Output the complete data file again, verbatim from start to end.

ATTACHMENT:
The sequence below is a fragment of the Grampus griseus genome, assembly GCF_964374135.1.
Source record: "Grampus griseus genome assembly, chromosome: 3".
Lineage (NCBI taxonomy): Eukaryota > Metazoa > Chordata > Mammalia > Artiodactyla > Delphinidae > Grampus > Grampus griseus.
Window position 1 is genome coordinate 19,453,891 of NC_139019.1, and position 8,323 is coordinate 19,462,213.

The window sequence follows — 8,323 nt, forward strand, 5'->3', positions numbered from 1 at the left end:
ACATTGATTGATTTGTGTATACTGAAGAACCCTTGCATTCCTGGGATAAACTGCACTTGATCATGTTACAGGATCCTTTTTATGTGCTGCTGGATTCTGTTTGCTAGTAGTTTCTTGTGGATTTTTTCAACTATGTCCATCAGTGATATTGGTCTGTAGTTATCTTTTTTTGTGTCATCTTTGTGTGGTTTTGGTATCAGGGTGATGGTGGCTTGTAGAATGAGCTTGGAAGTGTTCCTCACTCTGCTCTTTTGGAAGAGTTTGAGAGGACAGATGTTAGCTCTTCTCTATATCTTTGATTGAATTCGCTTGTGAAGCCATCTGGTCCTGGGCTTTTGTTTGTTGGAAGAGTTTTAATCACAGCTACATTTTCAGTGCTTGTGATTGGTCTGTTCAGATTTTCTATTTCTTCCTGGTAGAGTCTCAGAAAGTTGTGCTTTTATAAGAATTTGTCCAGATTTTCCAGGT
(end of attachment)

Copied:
The sequence below is a fragment of the Grampus griseus genome, assembly GCF_964374135.1.
Source record: "Grampus griseus genome assembly, chromosome: 3".
Lineage (NCBI taxonomy): Eukaryota > Metazoa > Chordata > Mammalia > Artiodactyla > Delphinidae > Grampus > Grampus griseus.
Window position 1 is genome coordinate 19,453,891 of NC_139019.1, and position 8,323 is coordinate 19,462,213.

The window sequence follows — 8,323 nt, forward strand, 5'->3', positions numbered from 1 at the left end:
ACATTGATTGATTTGTGTATACTGAAGAACCCTTGCATTCCTGGGATAAACTGCACTTGATCATGTTACAGGATCCTTTTTATGTGCTGCTGGATTCTGTTTGCTAGTAGTTTCTTGTGGATTTTTTCAACTATGTCCATCAGTGATATTGGTCTGTAGTTATCTTTTTTTGTGTCATCTTTGTGTGGTTTTGGTATCAGGGTGATGGTGGCTTGTAGAATGAGCTTGGAAGTGTTCCTCACTCTGCTCTTTTGGAAGAGTTTGAGAGGACAGATGTTAGCTCTTCTCTATATCTTTGATTGAATTCGCTTGTGAAGCCATCTGGTCCTGGGCTTTTGTTTGTTGGAAGAGTTTTAATCACAGCTACATTTTCAGTGCTTGTGATTGGTCTGTTCAGATTTTCTATTTCTTCCTGGTAGAGTCTCAGAAAGTTGTGCTTTTATAAGAATTTGTCCAGATTTTCCAGGT